State wildlife management in Idaho, Montana and Wyoming, as in many states, is funded mostly through the sale of hunting and fishing licenses, and excise taxes in hunting and fishing equipment. Management is guided by commissions appointed by governors, and consist mostly of people from the hunting and agricultural community. As a result, management is mostly directed at appeasing hunters and agricultural interests, favoring hunted species such as elk and deer, to the detriment of other species, particularly predators, such as wolves, grizzlies and mountain lions. The so-called “management” of these predators by states is based on fear, lies, myths and misconceptions, certainly not science. Many hunting organizations, the hunting media and the hunting equipment industry perpetuate the lies, myths and misconceptions and influence and control state wildlife management.
We hunters like to tout the North American Model of Wildlife Management as a great success story in restoring and protecting wildlife. The revered seven “tenants” of that system include: Wildlife resources are conserved and held in trust for all citizens; Commerce in dead wildlife is eliminated; Wildlife is allocated according to democratic rule of law; Wildlife may only be killed for a legitimate, non-frivolous purpose; and, Scientific management is the proper means for wildlife conservation. And yet there is commerce for the hides, fur, antlers and horns of native wildlife; hunters have far more influence and duscontrol over state wildlife management than other citizens; wildlife is often killed for nonlegitimate, frivolous purposes, including amusement, entertainment and profit; and, science is not driving the management of predators – in fact, science is being dismissed and ignored, resulting in wildlife management that is out of alignment with modern ecological understanding, public attitudes, public trust principles and norms of democratic governance. It needs reform.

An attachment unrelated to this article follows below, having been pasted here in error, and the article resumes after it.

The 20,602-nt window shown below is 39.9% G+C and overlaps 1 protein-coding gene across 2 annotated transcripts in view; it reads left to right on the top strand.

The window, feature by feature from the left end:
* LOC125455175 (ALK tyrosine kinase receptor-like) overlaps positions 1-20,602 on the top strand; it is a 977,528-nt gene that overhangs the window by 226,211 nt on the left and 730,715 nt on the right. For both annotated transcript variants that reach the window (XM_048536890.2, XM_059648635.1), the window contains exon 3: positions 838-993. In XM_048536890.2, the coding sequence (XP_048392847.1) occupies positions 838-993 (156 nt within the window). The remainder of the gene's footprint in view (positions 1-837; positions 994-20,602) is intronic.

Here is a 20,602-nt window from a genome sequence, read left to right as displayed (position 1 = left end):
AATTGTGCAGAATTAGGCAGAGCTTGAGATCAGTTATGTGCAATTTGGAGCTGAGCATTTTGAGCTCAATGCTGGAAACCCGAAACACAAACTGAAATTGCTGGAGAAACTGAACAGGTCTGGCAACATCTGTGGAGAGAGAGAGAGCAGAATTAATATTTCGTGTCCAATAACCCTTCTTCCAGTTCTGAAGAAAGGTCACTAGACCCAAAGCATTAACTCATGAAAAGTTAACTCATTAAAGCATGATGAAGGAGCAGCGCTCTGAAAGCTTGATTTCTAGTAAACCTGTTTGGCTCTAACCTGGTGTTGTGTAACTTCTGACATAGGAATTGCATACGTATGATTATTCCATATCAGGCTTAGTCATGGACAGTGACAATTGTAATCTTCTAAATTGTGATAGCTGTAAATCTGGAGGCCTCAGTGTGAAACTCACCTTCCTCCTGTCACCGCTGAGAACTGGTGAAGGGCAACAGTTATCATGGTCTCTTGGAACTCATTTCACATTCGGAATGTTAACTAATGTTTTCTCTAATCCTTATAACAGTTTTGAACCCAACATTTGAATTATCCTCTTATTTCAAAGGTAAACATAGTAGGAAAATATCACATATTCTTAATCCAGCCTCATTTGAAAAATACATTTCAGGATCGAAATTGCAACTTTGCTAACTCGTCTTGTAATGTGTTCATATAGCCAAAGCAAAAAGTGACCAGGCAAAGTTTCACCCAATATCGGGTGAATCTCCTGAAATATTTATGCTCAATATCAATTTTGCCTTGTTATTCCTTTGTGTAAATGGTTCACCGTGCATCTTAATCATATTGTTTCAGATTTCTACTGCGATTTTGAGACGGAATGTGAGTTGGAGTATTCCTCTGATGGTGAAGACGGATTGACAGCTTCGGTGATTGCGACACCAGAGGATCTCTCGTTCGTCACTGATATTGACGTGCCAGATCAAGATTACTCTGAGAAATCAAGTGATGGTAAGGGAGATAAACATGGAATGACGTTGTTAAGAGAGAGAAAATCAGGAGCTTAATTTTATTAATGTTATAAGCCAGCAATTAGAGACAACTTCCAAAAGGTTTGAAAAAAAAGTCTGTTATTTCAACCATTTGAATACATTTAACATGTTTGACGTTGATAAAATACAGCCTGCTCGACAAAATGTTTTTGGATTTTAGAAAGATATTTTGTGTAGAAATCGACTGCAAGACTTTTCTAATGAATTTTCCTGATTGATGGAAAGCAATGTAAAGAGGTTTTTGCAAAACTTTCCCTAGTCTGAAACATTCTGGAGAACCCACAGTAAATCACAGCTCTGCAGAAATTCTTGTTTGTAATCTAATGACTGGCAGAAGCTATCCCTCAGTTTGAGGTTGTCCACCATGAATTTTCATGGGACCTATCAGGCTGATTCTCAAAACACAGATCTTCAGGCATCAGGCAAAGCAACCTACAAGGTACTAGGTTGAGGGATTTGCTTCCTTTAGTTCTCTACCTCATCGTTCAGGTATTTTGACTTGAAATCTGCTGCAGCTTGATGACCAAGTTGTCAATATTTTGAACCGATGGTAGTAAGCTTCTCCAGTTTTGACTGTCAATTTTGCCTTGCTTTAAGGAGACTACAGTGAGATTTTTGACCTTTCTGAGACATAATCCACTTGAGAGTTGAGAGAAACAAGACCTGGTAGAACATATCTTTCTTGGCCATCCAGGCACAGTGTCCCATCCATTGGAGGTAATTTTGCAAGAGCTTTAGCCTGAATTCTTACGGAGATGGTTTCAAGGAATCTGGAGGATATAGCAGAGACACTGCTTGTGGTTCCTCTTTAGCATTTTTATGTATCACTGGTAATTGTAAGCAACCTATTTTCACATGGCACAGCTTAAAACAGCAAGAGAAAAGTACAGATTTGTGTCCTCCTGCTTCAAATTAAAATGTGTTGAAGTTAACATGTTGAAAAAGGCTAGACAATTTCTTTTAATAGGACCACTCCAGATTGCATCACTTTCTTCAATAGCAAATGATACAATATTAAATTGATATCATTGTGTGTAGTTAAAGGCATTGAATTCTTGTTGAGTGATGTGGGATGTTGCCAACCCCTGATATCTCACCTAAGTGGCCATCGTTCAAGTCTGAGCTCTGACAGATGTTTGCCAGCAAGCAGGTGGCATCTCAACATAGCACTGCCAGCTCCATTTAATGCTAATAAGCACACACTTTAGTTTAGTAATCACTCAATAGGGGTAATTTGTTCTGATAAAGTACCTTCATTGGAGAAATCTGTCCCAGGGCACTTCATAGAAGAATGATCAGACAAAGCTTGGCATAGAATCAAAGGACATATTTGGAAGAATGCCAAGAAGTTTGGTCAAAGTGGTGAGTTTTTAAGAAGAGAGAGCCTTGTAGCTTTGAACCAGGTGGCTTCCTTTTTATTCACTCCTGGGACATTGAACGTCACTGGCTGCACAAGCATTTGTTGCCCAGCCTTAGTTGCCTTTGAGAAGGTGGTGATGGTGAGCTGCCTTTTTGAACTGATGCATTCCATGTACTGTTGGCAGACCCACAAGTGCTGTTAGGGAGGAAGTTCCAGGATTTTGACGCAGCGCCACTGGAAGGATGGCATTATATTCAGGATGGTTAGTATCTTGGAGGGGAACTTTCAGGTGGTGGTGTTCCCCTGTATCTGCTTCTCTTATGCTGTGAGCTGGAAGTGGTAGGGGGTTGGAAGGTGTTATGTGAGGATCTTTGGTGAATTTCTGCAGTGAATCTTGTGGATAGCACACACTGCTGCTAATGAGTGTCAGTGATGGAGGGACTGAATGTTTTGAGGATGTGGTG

This system MUST change. Grizzlies MUST remain under federal protection, and wolves in Idaho, Montana and Wyoming MUST be placed back under federal protection.
What You Can You:
* Support the efforts of Wildlifefor All, an emerging effort to address the systemic problems of state wildlife management in a coordinated and strategic way on a national scale -- an initiative that is urgently needed, long overdue, and critically important for the future of wildlife.
* Sign the petition to permanently protect grizzlies, and stop the killing and harassment of "explorer" bears.
* Visit the GrizzlyTimes and All Grizzly, by renowned carnivore scientist Dr. David Mattson and wildlife advocate Louis Wilcox, to learn all you can about grizzly bears and the nonscientific, political, fear-based mis-management of grizzlies and other wildlife.
* Support national and local organizations such as: Wolvesof the Rockies, WildEarth Guardians, CenterFor Wildlife Diversity, SierraClub, EarthJustice, WesternWatersheds Project, the Flathead-Lolo-BitterrootCitizen Task Force and Friends of the Bitterroot, all working to -- among other things -- protect the Endangered Species Act, protect wolves and grizzlies and stop the war on native predators.